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NH teacher says student she drove to abortion clinic was 18, denies law was broken

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CONCORD, N.H. (AP) — A private school teacher who says she was fired after driving an 18-year-old student to get an abortion is suing New Hampshire’s Department of Education and officials she says falsely suggested she circumvented state law.

New Hampshire law requires parents to receive written notice at least 48 hours before an abortion is performed on an unemancipated minor. But in this case, the student wasn’t living with her parents and was a legal adult, according to the lawsuit filed Monday.

The teacher, who filed the suit as “Jane Doe,” said she provided the student with contact information for a community health center last fall when the student disclosed her suspected pregnancy and later gave her a ride to the appointment in October. The school fired her within days and referred the matter to the Department of Education, which revoked her teaching license earlier this month.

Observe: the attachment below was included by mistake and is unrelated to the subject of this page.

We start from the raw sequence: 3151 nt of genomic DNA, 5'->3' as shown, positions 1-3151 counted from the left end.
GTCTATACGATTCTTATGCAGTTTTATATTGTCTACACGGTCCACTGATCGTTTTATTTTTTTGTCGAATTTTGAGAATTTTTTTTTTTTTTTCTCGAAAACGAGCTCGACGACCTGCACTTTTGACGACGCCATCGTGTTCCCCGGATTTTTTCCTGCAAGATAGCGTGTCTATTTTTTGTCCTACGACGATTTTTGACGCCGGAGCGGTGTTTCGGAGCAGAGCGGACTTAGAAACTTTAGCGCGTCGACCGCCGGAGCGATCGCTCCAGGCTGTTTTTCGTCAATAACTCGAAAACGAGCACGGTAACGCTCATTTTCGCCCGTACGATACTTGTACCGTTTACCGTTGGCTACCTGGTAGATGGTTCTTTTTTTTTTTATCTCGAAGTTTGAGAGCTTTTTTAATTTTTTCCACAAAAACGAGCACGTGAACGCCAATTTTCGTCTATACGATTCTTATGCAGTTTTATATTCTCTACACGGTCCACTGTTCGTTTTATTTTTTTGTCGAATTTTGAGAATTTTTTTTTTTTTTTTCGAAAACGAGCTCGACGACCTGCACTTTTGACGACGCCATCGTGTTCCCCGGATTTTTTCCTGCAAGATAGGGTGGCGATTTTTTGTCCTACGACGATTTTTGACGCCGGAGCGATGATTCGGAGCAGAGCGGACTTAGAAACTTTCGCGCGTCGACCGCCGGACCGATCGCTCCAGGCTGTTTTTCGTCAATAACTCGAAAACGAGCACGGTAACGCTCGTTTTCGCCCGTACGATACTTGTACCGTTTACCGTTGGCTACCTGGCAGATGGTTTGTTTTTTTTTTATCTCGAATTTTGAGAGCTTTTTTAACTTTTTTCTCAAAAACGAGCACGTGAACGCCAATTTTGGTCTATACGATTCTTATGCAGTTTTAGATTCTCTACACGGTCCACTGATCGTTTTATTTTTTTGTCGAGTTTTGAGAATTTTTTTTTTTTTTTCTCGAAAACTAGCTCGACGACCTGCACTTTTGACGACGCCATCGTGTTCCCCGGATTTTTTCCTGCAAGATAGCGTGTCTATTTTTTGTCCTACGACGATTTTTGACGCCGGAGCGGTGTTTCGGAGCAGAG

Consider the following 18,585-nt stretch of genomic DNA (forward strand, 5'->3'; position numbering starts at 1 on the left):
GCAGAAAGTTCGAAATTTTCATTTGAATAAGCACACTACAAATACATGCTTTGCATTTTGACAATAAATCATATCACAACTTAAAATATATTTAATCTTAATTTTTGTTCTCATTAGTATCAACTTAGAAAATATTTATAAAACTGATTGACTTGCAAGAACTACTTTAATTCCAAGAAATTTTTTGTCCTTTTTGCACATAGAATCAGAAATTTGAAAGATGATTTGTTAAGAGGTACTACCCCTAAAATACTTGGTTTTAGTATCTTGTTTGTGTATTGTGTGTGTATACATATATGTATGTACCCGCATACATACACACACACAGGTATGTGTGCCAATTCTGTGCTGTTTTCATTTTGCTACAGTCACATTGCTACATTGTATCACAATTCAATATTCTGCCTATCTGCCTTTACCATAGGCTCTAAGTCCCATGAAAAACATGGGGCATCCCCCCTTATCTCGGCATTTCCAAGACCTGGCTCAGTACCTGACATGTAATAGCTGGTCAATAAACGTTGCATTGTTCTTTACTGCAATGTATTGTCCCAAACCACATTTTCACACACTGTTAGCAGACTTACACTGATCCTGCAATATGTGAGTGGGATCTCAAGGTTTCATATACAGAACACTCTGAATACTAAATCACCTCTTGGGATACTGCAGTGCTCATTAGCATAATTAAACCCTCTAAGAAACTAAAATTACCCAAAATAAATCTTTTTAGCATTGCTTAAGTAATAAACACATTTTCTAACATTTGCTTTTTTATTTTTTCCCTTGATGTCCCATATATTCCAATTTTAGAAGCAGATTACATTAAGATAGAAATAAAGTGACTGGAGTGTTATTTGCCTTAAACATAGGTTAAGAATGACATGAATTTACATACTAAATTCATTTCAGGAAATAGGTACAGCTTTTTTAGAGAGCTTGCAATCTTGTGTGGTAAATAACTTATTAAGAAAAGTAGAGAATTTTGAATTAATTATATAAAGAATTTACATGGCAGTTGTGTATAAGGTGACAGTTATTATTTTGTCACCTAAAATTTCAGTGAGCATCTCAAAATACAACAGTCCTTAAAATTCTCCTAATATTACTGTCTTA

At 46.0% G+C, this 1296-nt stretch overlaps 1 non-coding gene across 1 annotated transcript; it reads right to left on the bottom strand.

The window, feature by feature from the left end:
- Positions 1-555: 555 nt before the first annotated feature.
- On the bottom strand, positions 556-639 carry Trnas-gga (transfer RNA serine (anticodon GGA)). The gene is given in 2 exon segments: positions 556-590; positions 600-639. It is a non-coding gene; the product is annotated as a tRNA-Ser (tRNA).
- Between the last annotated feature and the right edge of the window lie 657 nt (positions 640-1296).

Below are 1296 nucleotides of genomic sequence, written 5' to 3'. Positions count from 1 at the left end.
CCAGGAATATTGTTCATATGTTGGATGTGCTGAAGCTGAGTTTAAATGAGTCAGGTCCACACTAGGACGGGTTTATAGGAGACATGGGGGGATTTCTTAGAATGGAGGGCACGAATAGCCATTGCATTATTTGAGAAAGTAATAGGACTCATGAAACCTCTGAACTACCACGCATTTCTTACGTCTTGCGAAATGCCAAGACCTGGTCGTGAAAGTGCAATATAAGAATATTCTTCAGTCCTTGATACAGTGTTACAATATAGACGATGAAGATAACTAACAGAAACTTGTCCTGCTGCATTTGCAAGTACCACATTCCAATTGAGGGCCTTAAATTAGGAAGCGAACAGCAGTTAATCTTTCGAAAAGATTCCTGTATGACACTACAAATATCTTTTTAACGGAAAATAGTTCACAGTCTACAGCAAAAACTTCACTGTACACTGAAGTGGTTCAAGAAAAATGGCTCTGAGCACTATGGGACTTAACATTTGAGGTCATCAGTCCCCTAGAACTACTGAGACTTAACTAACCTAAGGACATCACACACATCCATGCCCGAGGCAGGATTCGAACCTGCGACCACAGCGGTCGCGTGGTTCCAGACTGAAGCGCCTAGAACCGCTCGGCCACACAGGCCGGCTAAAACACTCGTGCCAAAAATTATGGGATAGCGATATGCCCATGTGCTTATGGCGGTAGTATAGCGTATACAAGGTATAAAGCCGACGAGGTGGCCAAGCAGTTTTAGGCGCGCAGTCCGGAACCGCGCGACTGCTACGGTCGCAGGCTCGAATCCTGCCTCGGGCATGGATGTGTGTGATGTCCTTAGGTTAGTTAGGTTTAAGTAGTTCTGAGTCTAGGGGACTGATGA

The lawsuit says the department exceeded its authority and violated her due process rights by revoking her credentials without a fair and impartial process. And it accuses Education Commissioner Frank Edelblut of pushing a false narrative of her conduct via an opinion piece he published in April.

The essay, titled “Thank God Someone is Looking Out for the Children,” was published in response to New Hampshire Public Radio reports critical of the commissioner. In it, Edelblut asked rhetorically whether the department should “turn a blind eye” when “allegedly, an educator lies by calling in sick so they can take a student – without parental knowledge – to get an abortion.”

According to the lawsuit, department officials knew for months prior to the essay’s publication that the student in question was an adult and thus not subject to the parental notification law.

Kimberly Houghton, spokesperson for the department, declined to comment on its investigation of the teacher and referred questions about the lawsuit to the attorney general’s office. Michael Garrity, spokesperson for that agency, said Wednesday that officials are reviewing it and will respond in due course. Attorneys for the teacher did not immediately respond to a request for comment.

The teacher’s firing was first reported last week by The Boston Globe, based on investigatory records it requested from the Education Department. The lawsuit said the department’s “biased and stilted disclosure” of information that should have remained confidential until the case was settled created a misleading narrative that damaged the teacher’s reputation and put her at risk.

A hearing is scheduled for July 3, five days before the teacher is set to begin a new job.

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